We headed back to Bunbury. We now had a 30kt headwind so it took us 2.3 hours from wheels off at the Lily to landing in Bunbury. The other aircraft flying with us reported much the same at various altitudes.

We landed at Bunbury refuelled and went inside to catch up with the other pilots and grab a quick coffee before heading back to Jandakot. From Mandurah onwards the wind started to die down. It was a quiet afternoon at Jandakot so we were given a straight in for 06L, we landed and packed up the plane. What a day – 5 hours in the air.

I strongly recommend a visit to the Lily if you haven’t been. Unfortunately we didn’t get to check out Narrikup but the runway looked to be in top condition. Next time!

 

UFC and CFC Reciprocal Membership starts July 2014

After some negotiation, University Flying Club (UFC) has entered into an affiliation agreement with the Curtin Flying Club (CFC). This is seen as a reciprocal arrangement giving members of each club access to each other’s aircraft to the benefit of all. For members of both clubs, there will be no change to the fee structure initially. However, club membership fees will be aligned in due course so as not to disadvantage one club over the other. Aircraft usage costs will be as determined for each aircraft by their respective clubs. Each club will maintain their own committees and operate independently of one another.

For aircraft usage, each club will maintain the existing application, induction and checking procedures. How to go about these, contacts and aircraft location are detailed below.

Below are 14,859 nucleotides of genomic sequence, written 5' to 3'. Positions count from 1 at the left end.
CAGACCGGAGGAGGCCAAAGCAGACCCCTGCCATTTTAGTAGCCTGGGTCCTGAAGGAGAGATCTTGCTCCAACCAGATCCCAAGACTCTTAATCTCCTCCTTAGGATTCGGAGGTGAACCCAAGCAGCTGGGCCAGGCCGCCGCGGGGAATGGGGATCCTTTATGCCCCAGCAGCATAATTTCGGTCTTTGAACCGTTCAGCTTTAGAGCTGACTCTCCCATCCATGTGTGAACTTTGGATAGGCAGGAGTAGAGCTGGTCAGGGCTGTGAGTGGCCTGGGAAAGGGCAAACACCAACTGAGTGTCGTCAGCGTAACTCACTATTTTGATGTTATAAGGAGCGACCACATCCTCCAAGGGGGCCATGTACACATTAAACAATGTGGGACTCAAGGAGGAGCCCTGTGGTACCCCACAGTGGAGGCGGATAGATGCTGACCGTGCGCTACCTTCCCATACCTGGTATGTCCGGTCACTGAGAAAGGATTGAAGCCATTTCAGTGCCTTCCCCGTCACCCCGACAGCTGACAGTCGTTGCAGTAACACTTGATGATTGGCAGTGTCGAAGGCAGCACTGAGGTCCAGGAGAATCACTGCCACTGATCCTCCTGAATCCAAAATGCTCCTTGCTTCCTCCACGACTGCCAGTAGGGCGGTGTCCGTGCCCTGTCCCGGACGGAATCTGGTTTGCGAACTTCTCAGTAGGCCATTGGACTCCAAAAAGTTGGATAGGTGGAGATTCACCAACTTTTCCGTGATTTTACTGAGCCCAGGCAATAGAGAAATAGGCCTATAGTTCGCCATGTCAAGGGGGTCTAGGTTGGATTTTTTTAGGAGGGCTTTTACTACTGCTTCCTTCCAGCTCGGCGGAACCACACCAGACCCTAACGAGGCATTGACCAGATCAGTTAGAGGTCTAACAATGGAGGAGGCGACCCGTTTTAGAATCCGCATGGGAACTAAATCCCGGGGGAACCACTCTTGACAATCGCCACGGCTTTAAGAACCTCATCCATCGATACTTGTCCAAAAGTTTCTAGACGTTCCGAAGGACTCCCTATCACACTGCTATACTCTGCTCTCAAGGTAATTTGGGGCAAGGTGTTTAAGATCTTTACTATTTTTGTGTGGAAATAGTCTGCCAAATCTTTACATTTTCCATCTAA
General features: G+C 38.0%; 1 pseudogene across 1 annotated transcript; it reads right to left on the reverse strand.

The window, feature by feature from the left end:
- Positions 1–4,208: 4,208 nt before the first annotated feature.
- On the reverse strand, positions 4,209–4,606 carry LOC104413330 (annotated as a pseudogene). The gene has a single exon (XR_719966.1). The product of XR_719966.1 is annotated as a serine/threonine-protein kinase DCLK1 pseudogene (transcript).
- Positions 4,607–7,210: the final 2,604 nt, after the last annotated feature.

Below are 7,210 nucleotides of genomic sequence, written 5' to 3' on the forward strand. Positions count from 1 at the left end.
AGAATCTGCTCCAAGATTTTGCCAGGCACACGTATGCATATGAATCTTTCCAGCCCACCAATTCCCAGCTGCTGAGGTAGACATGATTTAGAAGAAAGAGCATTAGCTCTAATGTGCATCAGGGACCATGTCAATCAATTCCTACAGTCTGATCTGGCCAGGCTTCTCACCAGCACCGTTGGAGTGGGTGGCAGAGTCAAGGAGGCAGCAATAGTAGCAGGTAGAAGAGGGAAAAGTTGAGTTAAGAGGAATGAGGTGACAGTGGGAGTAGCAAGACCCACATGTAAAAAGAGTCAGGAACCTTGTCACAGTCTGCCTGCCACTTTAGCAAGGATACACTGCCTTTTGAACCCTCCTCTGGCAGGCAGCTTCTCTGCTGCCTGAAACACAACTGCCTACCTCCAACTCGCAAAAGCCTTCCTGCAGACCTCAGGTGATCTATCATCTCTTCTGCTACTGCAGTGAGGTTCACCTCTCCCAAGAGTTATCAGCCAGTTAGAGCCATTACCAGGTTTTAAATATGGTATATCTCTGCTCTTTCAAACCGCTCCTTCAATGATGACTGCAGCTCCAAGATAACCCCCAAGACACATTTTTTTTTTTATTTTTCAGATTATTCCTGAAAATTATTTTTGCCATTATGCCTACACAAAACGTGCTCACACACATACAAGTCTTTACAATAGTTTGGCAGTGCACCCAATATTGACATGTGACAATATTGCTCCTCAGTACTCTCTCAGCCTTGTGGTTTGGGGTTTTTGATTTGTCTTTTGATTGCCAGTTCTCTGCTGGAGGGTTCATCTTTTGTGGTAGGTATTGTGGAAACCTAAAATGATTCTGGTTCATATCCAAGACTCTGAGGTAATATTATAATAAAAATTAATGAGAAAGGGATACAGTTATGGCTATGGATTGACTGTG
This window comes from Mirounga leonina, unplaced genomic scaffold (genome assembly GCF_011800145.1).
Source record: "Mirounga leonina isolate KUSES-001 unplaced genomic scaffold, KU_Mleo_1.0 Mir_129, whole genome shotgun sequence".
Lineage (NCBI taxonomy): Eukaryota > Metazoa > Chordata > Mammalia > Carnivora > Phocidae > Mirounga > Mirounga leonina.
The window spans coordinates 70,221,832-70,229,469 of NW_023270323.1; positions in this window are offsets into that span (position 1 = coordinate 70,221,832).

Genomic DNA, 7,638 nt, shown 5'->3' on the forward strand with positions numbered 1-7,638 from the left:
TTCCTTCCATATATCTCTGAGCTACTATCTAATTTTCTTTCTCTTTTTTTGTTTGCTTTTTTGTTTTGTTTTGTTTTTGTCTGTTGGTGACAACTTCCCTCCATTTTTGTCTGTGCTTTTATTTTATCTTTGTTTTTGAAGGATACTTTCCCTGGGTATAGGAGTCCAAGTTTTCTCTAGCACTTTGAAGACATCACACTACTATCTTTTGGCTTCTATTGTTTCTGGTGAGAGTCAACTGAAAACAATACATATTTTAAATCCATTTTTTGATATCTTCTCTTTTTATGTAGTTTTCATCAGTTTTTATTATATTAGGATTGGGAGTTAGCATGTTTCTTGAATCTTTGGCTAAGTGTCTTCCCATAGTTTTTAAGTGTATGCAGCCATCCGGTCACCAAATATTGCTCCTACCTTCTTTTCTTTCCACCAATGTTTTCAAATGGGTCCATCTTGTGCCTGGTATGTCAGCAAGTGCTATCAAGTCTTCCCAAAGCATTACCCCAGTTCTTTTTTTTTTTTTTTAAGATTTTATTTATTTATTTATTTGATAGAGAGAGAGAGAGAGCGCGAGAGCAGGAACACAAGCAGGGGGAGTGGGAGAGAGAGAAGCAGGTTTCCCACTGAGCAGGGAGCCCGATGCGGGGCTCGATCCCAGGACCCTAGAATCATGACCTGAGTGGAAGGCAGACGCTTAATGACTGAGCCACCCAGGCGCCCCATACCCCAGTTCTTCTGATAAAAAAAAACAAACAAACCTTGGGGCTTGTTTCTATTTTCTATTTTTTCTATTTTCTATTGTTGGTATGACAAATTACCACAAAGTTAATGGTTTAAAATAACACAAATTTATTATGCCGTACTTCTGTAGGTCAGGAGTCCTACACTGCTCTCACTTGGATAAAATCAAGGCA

About the Curtin Flying Club (CFC)

Curtin Flying Club commenced operations in 1975 with a leased C150 and the view of offering affordable flying to its members. It currently owns two C172SP aircraft: CYQ and KXW (G1000 equipped). Both aircraft are housed and managed through RACWA. Further information on the club can be obtained from the web site www.curtinflyingclub.com.au or from the President (Malcolm Roberts 0407242283; email yodel_bear@yahoo.co.uk) Vice-President (Peter Mitchell 0418924931) or Secretary (Peter Taylor 0417097813; email seccfc@curtinflyingclub.com.au). Access to the aircraft generally involves an introduction to club procedures at YPJT including the booking system and, depending on experience, a trial flight usually with a committee member. These are not mandatory and are based on merit. For those who wish to fly the G1000 equipped aircraft, a two hour introductory course on its operation is required (free of charge to club members) for those who are not familiar plus a short trial flight. Headsets can be hired from RACWA and the club has its own lifejackets for hire if needed.

 

About the University Flying Club (UFC)

University Flying Club was established in 1964, as a non-profit organisation with the aim of providing more affordable flying to members and the University Community. Over the years UFC has operated 20 aircraft, including various C150s, C172/RGs, Victa Airtourer 100s, PA38 Tommahawks and the Grumman AA5B.

The club currently owns a 2011 PiperSport VH-EZT. The aircraft is a 2-seater with modern 3-panel glass avionics. The aircraft is based at Jandakot Flight Centre (JFC). Hire approval involves a club induction at Jandakot and completion of check-ride with one of clubs nominated instructors. Headsets / lifejackets are provided free of charge and after-hours access is always available

More information can be found on the club website (http://uniflying.org.au/) or by contacting the President (Scott Palmer 0410556387). Note: There is no requirement to be affiliated with a University to join UFC.